Antonello’s left hand landscape view does, coincidentally I presume, bear strong similarity to the methods that Poussin would later use to represent small towns, eg in ‘Landscape with a Snake’.
In his writing, Perec has organised the species of spaces so that each section works outwards starting from ‘The Page’ and ending with ‘Space’. Reminiscent of that schoolboy address that starts “If this book should dare to roam/ box it’s ears and send it home” and each further line moves from continent to hemisphere to planet to near space and ends with: The Universe. I’m not sure that I entirely agree with Perec that the ineffable faith is delimited. Look at the painting starting from the picture plane, the stone portal emphasises the world of the viewer on this side of that plane. Go through the doorway and you enter the world of the spiritual mind (a series of interlocking themes and spaces within the overall temporal space of ‘The Church’); ineffable faith inscribed throughout each piece of iconography and the very way that the spaces are organised. Finally look through the windows; a release, a timeless space.
Note that the light from the windows has a different source to that (ordinary human space) which for example casts the shadow of the peacock.
Penny Jolly has pointed out (Antonello da Messina’s ‘St Jerome in his Study’ : An Iconographic Analysis The Art Bulletin, Vol 65 No 2 (Jun 1983 pp 238-253) that each of the painted objects fit into a complex ‘iconographical program’ as characteristic of Flemish art as his use of painting media (traditionally Antonello was the first Italian artist to introduce oil paint to the South, although this is now disputed). The iconographic references tend towards associations with the Virgin Mary, as Jolly points out the composition and arrangement of St Jerome owes something to paintings of the annunciation. The towel (although used), the bowl of water, the trees referring to walled gardens and so on; all these are, or could be, disguised Mariological symbolism.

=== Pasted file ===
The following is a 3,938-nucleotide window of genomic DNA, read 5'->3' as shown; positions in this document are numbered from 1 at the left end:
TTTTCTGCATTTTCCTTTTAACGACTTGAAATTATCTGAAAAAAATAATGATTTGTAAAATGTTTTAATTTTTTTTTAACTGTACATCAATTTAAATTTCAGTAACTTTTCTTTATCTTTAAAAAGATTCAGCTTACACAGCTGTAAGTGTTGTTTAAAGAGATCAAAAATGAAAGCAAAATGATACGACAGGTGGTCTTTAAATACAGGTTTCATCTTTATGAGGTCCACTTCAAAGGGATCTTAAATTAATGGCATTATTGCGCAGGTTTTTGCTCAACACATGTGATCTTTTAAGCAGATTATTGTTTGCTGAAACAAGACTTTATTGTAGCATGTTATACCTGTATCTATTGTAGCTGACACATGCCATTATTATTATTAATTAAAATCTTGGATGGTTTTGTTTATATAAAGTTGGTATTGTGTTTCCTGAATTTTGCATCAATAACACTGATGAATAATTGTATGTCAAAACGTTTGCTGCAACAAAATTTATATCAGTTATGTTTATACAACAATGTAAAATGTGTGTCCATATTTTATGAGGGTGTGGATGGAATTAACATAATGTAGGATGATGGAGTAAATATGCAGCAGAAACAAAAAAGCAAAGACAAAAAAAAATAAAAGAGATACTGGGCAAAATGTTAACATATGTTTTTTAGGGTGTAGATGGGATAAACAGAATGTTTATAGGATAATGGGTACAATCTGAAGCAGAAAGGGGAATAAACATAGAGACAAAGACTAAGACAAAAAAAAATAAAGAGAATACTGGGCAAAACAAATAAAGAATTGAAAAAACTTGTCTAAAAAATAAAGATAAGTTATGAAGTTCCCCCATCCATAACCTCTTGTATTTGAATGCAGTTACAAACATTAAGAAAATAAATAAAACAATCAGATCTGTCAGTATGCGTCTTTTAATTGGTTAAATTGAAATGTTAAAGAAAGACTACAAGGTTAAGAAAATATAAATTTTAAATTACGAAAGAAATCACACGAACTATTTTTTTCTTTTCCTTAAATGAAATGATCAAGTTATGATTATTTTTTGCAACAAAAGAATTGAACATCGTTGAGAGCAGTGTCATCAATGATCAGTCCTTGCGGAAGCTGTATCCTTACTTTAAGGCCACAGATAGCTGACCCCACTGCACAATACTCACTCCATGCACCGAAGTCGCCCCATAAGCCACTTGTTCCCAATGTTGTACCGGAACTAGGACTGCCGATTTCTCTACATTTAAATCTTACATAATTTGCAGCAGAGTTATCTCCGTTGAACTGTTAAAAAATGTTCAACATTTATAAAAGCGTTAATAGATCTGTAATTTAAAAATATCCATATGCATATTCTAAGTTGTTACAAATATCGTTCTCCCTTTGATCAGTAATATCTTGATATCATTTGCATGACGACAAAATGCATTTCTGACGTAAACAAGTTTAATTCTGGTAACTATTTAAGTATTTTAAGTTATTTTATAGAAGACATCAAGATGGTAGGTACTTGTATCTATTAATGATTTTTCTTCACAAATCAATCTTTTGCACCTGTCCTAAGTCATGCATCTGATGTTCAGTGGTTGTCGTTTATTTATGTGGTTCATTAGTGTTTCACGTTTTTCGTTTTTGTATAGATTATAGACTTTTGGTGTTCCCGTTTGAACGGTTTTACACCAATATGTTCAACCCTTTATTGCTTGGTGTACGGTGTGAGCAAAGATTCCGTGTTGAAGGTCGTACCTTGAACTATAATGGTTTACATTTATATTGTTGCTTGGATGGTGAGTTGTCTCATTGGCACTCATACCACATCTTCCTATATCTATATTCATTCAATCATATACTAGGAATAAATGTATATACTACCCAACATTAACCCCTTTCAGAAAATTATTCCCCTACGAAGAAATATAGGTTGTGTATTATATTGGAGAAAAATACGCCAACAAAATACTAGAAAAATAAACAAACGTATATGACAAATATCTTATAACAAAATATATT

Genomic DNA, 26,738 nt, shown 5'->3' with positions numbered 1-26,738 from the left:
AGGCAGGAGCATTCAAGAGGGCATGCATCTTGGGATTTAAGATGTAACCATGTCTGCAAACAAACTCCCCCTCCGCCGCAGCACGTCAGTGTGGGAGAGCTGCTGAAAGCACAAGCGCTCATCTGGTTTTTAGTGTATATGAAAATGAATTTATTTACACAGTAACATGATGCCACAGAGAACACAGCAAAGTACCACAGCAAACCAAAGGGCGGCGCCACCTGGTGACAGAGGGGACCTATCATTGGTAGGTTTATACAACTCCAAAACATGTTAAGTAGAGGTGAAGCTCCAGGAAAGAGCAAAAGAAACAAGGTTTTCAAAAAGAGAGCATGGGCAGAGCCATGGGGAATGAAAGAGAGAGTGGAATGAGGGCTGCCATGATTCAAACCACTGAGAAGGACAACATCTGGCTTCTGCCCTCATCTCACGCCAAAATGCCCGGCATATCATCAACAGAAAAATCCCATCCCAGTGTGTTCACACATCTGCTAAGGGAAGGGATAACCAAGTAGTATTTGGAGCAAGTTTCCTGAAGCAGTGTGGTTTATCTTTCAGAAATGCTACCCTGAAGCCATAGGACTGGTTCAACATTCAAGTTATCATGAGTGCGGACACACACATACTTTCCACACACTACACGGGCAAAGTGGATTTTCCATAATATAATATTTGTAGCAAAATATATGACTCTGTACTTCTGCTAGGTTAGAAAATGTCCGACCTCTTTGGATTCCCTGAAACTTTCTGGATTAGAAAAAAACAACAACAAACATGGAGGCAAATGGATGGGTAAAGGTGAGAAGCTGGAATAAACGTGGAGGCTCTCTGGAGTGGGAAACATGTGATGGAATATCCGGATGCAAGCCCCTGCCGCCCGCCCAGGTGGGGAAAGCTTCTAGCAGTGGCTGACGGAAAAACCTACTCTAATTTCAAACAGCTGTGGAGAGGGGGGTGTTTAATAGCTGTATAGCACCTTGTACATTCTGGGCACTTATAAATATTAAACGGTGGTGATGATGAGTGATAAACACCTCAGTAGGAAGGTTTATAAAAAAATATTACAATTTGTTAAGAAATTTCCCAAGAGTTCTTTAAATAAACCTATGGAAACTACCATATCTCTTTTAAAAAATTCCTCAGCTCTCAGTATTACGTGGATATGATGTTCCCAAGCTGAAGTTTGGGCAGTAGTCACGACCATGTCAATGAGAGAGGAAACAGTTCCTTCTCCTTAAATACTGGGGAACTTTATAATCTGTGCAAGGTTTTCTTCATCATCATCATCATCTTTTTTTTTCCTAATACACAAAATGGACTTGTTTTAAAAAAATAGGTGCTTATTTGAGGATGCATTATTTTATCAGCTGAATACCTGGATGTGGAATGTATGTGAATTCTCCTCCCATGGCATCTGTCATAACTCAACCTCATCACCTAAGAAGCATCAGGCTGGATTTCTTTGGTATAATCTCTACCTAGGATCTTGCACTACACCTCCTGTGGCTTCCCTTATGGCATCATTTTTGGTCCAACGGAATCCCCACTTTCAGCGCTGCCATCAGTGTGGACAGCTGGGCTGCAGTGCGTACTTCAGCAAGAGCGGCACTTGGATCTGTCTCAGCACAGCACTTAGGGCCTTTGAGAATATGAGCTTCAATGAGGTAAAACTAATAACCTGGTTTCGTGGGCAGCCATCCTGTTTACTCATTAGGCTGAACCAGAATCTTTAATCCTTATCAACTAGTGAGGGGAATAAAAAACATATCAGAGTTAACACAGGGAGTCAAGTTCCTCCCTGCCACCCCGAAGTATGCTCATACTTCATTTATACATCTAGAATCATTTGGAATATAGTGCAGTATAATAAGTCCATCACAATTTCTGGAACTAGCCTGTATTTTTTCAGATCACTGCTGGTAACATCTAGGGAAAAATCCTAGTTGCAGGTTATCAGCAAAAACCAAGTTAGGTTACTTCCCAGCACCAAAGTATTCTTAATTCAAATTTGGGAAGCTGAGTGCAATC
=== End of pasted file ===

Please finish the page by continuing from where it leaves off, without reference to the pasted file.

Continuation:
Jolly assets that the right hand landscape is the uninhabited wilderness Jerome lived in as a hermit, and the left hand view, with it’s proximity to the cat, (sexual temptation/ erotic associations etc) shows a view of the city associated by Jerome with wordliness.
Close examination doesn’t quite prove this, the city could of course be Jerusalem: “Do you keep your windows open on the side where light may enter and you may see the City of God” as Jerome said in Epistle 22.